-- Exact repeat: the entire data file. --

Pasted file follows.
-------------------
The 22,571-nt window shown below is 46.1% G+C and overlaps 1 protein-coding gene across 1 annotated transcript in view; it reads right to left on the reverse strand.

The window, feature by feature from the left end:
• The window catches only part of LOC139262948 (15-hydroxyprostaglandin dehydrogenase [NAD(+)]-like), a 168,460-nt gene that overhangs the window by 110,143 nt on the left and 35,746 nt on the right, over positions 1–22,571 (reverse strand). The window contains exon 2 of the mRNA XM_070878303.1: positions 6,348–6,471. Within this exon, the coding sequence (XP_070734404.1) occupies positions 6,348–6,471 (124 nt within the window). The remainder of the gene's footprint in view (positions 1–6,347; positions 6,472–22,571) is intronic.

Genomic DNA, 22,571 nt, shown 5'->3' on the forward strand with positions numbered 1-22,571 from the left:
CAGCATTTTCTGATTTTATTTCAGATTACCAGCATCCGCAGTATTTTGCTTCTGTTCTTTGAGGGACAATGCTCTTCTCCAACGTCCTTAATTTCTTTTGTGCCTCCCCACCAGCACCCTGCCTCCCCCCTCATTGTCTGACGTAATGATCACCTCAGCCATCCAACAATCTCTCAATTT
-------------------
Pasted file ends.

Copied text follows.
The 22,571-nt window shown below is 46.1% G+C and overlaps 1 protein-coding gene across 1 annotated transcript in view; it reads right to left on the reverse strand.

The window, feature by feature from the left end:
• The window catches only part of LOC139262948 (15-hydroxyprostaglandin dehydrogenase [NAD(+)]-like), a 168,460-nt gene that overhangs the window by 110,143 nt on the left and 35,746 nt on the right, over positions 1–22,571 (reverse strand). The window contains exon 2 of the mRNA XM_070878303.1: positions 6,348–6,471. Within this exon, the coding sequence (XP_070734404.1) occupies positions 6,348–6,471 (124 nt within the window). The remainder of the gene's footprint in view (positions 1–6,347; positions 6,472–22,571) is intronic.

Genomic DNA, 22,571 nt, shown 5'->3' on the forward strand with positions numbered 1-22,571 from the left:
CAGCATTTTCTGATTTTATTTCAGATTACCAGCATCCGCAGTATTTTGCTTCTGTTCTTTGAGGGACAATGCTCTTCTCCAACGTCCTTAATTTCTTTTGTGCCTCCCCACCAGCACCCTGCCTCCCCCCTCATTGTCTGACGTAATGATCACCTCAGCCATCCAACAATCTCTCAATTT